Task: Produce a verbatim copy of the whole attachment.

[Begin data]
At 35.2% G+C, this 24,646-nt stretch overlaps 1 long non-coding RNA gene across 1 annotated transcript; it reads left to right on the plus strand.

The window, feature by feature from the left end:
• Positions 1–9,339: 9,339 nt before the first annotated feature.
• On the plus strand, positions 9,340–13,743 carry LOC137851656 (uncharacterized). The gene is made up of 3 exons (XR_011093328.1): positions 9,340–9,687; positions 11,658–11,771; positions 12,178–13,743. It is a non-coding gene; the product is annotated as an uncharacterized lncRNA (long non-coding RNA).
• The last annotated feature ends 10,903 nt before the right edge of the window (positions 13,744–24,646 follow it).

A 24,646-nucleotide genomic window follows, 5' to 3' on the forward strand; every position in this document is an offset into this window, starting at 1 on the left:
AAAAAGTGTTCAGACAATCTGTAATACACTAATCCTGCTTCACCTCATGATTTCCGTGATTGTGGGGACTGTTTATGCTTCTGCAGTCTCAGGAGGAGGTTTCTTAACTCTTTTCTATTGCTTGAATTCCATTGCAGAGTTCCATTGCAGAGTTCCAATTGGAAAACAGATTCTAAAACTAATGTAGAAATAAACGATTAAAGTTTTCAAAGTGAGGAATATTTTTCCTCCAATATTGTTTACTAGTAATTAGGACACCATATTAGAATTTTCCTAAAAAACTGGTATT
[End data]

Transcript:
At 35.2% G+C, this 24,646-nt stretch overlaps 1 long non-coding RNA gene across 1 annotated transcript; it reads left to right on the plus strand.

The window, feature by feature from the left end:
• Positions 1–9,339: 9,339 nt before the first annotated feature.
• On the plus strand, positions 9,340–13,743 carry LOC137851656 (uncharacterized). The gene is made up of 3 exons (XR_011093328.1): positions 9,340–9,687; positions 11,658–11,771; positions 12,178–13,743. It is a non-coding gene; the product is annotated as an uncharacterized lncRNA (long non-coding RNA).
• The last annotated feature ends 10,903 nt before the right edge of the window (positions 13,744–24,646 follow it).

A 24,646-nucleotide genomic window follows, 5' to 3' on the forward strand; every position in this document is an offset into this window, starting at 1 on the left:
AAAAAGTGTTCAGACAATCTGTAATACACTAATCCTGCTTCACCTCATGATTTCCGTGATTGTGGGGACTGTTTATGCTTCTGCAGTCTCAGGAGGAGGTTTCTTAACTCTTTTCTATTGCTTGAATTCCATTGCAGAGTTCCATTGCAGAGTTCCAATTGGAAAACAGATTCTAAAACTAATGTAGAAATAAACGATTAAAGTTTTCAAAGTGAGGAATATTTTTCCTCCAATATTGTTTACTAGTAATTAGGACACCATATTAGAATTTTCCTAAAAAACTGGTATT